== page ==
Content Group Pathing can give you fresh ideas of how people go through your site. In my opinion, there are far more insights available in pathing than in tabulations of content groups.
I am not talking about page paths, which frankly don’t have a lot of value. Too much information!
Content Group Pathing consolidates information and can tell stories. For example, you might see one of these:
- Half of those who land on an interior page tend to start using on-site search quite soon after landing, while people who enter at the home page hardly ever resort to searching. Perhaps the home page is much better at orienting people to your site than the interior pages do?
- A lot of visits flip-flop back and forth between product category C and product category F. None of the other product categories – A, B, D, E – have this kind of back and forth pattern with another category. Maybe there is some bad labeling of C or F? Maybe C and F really are, in the customer mind, two facets of the same thing and should be merged?
- Of this back-and-forth group of visits, people who go from C to F tend to stay in F, while people who go from F to C tend to go back to F. Perhaps the value is in the F content for that [possibly confused] group?
- People who enter at an interior page hardly ever see the home page. If you have really important information that is only on the home page, then they are missing that content entirely! Maybe you should add some of that important home page content to interior pages? Or you could find out why they are entering on interior pages and try to steer them to the home page?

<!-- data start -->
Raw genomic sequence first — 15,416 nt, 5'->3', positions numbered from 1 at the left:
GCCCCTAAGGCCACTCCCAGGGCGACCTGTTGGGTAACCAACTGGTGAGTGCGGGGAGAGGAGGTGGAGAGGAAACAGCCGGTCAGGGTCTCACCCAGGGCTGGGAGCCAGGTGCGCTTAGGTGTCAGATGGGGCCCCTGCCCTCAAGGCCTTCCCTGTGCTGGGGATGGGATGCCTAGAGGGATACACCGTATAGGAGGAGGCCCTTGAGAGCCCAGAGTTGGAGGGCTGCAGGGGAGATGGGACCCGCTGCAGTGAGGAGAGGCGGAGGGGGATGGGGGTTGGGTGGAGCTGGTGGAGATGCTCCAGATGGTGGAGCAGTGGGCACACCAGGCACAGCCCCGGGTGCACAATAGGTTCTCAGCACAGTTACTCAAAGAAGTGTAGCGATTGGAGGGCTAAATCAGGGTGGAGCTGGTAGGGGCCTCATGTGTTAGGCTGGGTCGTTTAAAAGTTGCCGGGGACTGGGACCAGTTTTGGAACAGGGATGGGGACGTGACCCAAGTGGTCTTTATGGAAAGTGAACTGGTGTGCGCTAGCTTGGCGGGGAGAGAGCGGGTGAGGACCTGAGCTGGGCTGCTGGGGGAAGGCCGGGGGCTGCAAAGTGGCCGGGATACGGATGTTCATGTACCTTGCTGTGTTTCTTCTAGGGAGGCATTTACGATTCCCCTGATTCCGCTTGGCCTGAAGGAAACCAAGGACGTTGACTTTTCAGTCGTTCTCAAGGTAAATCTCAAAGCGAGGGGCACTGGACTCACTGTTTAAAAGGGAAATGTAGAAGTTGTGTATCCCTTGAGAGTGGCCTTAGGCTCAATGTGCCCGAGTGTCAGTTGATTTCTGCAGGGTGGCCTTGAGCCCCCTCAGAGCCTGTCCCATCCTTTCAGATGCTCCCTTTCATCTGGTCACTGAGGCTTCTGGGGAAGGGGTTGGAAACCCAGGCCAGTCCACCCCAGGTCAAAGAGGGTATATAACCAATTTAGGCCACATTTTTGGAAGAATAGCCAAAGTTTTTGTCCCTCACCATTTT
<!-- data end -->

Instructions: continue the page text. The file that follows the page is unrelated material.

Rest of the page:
- People who enter at the home page tend to return to it constantly, and their visits tend to be short, direct, and complete. Not so for the visits using other entry points. Again, it looks like the interior pages need some work.
- The FAQ pages are visited primarily by people who never get down to product detail pages. Is there something in FAQ material that makes people uninterested in looking closely at what you have?
- Or, alternatively, many who get to the product detail page level then go quickly to the FAQ, while people who don’t see product details rarely look at the FAQ. Is something missing from your detailed product information?
- Although your store locator happens in about a third of all your visits, it appears that most of those visits consist of the store locator and not much else. People looking at your products aren’t following through to find a store. Uh oh, maybe that “33% of visits go to store locator” result isn’t something to crow about after all.
I could go on and on.
Almost all of those “stories” can, in fact, be discerned in tabulation-type reports, but you’d have to do a whole lot of them. Content Paths reveal those stories with far less work.
That is, if you do Content Paths well. You can also confuse yourself tremendously with Content Group pathing.
I recently experienced a great deal of that confusion looking at Google Analytics’ Flow reports. Although these are sorta like content path reports in Webtrends, I think what Webtrends offers is a lot better. Except, of course, Webtrends doesn’t have GA’s cool graphics (which, by the way, are basically Sankey diagrams, one of my all-time favorite data visualization methods).
So. About “doing Content Paths well.” I’ll talk about this more in another post. It’s not that hard to get the hang of. Stay tuned.